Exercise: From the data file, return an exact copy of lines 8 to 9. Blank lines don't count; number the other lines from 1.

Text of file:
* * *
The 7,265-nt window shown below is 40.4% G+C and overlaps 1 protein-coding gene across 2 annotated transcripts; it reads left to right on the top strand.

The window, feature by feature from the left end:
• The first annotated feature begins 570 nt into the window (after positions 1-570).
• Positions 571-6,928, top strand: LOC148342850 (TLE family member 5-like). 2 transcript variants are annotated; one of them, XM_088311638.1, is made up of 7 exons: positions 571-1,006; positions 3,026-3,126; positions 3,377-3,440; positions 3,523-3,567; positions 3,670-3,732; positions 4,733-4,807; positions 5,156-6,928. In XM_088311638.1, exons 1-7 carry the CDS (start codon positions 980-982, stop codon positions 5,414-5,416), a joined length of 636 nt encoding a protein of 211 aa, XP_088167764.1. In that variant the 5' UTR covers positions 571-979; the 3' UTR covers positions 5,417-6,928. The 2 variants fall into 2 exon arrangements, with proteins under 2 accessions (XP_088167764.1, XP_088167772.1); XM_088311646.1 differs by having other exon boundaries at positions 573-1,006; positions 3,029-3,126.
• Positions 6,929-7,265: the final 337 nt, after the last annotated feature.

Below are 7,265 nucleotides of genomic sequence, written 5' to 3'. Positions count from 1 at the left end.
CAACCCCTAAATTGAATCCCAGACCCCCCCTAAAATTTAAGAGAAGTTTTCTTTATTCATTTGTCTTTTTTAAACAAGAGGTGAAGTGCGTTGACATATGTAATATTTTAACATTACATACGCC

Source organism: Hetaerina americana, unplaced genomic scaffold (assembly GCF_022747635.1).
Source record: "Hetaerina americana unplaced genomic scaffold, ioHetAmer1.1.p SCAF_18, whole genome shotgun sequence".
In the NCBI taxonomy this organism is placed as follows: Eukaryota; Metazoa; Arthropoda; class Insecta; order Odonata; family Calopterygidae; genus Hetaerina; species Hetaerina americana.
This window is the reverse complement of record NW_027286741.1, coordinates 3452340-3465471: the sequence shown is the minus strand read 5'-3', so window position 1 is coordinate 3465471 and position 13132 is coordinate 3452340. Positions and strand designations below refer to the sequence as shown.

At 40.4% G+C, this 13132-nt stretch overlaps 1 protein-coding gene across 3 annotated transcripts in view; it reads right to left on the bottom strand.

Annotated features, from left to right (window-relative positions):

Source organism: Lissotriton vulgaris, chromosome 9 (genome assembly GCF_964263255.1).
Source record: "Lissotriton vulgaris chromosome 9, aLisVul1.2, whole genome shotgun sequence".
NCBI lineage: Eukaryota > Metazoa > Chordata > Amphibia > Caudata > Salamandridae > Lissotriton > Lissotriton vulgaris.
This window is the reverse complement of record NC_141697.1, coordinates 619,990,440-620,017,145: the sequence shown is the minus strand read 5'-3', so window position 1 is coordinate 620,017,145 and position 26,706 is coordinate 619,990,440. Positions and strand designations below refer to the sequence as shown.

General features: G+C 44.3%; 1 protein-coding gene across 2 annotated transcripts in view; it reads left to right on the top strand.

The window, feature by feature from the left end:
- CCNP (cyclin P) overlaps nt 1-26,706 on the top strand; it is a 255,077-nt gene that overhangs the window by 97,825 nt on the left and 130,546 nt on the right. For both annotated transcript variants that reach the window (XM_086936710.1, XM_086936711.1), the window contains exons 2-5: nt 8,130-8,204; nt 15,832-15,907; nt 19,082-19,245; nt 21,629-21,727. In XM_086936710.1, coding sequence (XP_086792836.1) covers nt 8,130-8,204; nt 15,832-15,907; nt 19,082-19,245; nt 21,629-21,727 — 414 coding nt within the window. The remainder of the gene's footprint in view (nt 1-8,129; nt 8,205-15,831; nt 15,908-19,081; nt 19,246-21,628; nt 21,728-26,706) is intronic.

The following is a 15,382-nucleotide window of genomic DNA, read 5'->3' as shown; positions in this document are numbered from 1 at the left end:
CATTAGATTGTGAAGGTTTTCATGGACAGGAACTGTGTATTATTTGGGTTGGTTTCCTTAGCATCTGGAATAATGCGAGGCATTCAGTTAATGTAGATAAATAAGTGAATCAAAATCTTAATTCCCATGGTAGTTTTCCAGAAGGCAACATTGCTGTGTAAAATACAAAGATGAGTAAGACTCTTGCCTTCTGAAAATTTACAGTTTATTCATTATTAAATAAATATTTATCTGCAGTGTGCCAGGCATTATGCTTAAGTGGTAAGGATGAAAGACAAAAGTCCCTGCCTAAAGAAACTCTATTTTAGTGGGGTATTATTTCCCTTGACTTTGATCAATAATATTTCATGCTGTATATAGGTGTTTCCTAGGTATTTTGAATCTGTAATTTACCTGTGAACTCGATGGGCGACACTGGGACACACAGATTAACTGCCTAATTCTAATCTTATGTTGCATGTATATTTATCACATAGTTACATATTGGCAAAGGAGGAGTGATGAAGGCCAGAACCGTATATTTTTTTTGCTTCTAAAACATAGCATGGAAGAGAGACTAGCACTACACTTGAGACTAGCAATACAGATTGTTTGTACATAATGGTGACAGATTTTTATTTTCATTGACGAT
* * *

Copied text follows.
Source organism: Hetaerina americana, unplaced genomic scaffold (assembly GCF_022747635.1).
Source record: "Hetaerina americana unplaced genomic scaffold, ioHetAmer1.1.p SCAF_18, whole genome shotgun sequence".